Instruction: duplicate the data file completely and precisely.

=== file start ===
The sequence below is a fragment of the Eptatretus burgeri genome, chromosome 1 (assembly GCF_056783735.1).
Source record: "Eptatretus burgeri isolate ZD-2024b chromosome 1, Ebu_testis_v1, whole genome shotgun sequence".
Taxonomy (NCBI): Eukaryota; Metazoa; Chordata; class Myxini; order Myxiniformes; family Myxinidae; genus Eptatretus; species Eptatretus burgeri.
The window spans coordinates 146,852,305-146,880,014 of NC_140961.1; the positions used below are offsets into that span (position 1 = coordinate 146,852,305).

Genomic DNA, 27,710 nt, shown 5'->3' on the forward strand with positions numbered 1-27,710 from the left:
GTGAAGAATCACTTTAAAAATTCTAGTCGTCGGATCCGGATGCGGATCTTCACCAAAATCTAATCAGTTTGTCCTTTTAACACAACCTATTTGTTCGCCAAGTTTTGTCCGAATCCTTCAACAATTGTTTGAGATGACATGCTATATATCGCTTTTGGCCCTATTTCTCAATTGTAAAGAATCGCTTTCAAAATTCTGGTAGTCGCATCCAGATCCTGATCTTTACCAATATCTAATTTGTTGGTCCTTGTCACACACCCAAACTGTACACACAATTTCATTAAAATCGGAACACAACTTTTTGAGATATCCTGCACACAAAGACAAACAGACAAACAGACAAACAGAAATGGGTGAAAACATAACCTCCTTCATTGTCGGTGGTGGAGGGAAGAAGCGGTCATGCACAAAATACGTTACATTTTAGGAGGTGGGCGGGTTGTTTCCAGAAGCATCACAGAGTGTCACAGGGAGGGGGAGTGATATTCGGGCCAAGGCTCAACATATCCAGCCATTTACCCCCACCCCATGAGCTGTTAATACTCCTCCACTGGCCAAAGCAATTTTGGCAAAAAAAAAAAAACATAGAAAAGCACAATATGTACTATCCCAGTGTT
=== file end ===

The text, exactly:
The sequence below is a fragment of the Eptatretus burgeri genome, chromosome 1 (assembly GCF_056783735.1).
Source record: "Eptatretus burgeri isolate ZD-2024b chromosome 1, Ebu_testis_v1, whole genome shotgun sequence".
Taxonomy (NCBI): Eukaryota; Metazoa; Chordata; class Myxini; order Myxiniformes; family Myxinidae; genus Eptatretus; species Eptatretus burgeri.
The window spans coordinates 146,852,305-146,880,014 of NC_140961.1; the positions used below are offsets into that span (position 1 = coordinate 146,852,305).

Genomic DNA, 27,710 nt, shown 5'->3' on the forward strand with positions numbered 1-27,710 from the left:
GTGAAGAATCACTTTAAAAATTCTAGTCGTCGGATCCGGATGCGGATCTTCACCAAAATCTAATCAGTTTGTCCTTTTAACACAACCTATTTGTTCGCCAAGTTTTGTCCGAATCCTTCAACAATTGTTTGAGATGACATGCTATATATCGCTTTTGGCCCTATTTCTCAATTGTAAAGAATCGCTTTCAAAATTCTGGTAGTCGCATCCAGATCCTGATCTTTACCAATATCTAATTTGTTGGTCCTTGTCACACACCCAAACTGTACACACAATTTCATTAAAATCGGAACACAACTTTTTGAGATATCCTGCACACAAAGACAAACAGACAAACAGACAAACAGAAATGGGTGAAAACATAACCTCCTTCATTGTCGGTGGTGGAGGGAAGAAGCGGTCATGCACAAAATACGTTACATTTTAGGAGGTGGGCGGGTTGTTTCCAGAAGCATCACAGAGTGTCACAGGGAGGGGGAGTGATATTCGGGCCAAGGCTCAACATATCCAGCCATTTACCCCCACCCCATGAGCTGTTAATACTCCTCCACTGGCCAAAGCAATTTTGGCAAAAAAAAAAAAACATAGAAAAGCACAATATGTACTATCCCAGTGTT